In the political turmoil of mid-1990s Britain, a brilliant young comic named Harry Enfield set out to satirize the ideology and politics of Prime Minister Margaret Thatcher. His parodies became famous. He wrote and performed a vicious sendup of the typical Thatcherite nouveau riche buffoon. People loved it. And what happened? Exactly the opposite of what Enfield hoped would happen. In an age dominated by political comedy, “The Satire Paradox” asks whether laughter and social protest are friends or foes.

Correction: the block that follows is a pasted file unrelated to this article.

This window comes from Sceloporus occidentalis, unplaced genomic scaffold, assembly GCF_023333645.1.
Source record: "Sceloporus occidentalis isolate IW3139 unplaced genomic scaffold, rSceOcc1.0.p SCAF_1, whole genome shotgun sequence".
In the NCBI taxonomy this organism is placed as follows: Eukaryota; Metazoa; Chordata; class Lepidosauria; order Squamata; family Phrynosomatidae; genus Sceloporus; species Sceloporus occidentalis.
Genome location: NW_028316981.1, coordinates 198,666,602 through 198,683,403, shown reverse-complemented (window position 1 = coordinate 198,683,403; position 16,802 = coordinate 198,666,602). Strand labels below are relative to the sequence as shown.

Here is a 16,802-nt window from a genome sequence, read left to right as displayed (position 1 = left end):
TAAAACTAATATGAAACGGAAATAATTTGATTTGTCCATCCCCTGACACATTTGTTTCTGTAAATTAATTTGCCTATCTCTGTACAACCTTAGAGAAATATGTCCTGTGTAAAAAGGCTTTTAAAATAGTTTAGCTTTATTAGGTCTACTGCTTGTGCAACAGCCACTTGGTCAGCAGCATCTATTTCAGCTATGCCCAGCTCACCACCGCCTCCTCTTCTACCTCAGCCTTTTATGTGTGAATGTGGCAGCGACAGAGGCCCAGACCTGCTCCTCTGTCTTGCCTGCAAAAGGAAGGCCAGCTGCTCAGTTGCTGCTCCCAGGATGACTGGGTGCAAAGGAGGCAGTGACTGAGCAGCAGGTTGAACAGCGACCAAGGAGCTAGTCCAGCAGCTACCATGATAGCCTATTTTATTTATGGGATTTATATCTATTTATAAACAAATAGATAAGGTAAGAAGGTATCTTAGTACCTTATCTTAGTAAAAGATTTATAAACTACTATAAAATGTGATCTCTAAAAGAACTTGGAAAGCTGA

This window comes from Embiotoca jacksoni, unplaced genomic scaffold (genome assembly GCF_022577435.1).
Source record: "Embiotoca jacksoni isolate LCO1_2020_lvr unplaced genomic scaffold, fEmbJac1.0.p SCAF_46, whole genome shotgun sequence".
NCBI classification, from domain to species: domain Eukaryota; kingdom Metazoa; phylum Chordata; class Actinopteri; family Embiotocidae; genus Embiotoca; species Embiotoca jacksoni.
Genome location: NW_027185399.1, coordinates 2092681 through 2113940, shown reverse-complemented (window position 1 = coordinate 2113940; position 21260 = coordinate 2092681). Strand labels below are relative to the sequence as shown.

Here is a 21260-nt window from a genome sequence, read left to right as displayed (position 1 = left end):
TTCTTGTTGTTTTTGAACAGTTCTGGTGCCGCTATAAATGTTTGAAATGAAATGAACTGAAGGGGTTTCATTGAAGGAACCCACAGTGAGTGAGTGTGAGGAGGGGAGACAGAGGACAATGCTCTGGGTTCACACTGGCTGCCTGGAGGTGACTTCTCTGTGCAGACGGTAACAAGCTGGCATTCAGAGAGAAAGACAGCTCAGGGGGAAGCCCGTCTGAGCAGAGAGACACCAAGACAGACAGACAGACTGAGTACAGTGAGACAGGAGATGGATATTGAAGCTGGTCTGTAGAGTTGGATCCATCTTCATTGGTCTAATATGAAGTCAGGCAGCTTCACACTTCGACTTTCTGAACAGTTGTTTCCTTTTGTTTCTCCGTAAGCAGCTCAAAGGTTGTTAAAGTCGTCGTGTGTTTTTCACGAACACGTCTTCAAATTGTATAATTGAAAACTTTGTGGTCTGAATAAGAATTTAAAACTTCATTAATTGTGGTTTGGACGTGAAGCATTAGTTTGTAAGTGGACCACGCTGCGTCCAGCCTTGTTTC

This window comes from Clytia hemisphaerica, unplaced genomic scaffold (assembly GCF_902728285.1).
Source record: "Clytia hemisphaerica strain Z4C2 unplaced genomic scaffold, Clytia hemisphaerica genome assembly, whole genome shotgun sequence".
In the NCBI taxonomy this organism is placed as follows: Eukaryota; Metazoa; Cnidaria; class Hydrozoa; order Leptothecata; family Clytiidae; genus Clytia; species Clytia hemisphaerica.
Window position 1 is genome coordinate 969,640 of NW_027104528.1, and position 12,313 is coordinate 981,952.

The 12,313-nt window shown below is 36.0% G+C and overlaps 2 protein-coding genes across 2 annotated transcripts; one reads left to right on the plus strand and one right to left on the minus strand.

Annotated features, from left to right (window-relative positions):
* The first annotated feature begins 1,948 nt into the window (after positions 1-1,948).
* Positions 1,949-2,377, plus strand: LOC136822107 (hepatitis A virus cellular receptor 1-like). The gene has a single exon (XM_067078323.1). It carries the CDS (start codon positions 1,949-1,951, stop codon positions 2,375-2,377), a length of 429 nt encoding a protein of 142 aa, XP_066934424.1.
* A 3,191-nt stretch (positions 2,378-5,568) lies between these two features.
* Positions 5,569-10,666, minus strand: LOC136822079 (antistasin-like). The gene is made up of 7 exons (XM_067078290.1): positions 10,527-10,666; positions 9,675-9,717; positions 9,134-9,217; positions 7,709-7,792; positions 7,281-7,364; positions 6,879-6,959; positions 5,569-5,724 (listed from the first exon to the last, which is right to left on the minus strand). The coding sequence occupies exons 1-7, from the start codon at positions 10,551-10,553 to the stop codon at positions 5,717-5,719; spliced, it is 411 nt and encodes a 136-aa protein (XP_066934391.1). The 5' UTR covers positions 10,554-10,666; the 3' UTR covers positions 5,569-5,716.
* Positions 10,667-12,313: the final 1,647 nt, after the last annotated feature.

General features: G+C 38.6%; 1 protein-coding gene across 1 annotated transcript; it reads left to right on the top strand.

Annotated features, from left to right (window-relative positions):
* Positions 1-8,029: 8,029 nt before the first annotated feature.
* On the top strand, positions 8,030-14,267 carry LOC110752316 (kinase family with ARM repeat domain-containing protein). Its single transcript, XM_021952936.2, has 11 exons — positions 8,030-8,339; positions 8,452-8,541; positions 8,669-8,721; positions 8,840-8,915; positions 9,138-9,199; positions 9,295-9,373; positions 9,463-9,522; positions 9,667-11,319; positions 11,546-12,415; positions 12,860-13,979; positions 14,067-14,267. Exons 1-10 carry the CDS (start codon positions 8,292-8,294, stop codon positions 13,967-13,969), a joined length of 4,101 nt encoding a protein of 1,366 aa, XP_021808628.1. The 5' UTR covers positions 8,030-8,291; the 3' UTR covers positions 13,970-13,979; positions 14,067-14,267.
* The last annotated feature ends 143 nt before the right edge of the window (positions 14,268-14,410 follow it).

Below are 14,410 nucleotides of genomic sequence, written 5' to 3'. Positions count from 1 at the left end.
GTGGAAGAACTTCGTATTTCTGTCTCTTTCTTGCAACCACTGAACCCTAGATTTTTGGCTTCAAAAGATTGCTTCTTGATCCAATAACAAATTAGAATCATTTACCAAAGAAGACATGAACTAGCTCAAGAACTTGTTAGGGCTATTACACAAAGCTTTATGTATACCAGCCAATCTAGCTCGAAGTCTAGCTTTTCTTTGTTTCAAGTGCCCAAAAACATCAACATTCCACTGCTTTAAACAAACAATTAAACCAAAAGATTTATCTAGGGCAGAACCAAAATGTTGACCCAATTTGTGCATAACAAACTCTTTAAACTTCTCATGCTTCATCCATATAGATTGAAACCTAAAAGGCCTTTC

Posted by Malcolm Gladwell on August 29, 2016, With 761 Reads Filed under Archives (2010-2016), Revisionist History with Malcolm Gladwell. You can follow any responses to this entry through the RSS 2.0. You can skip to the end and leave a response. Pinging is currently not allowed.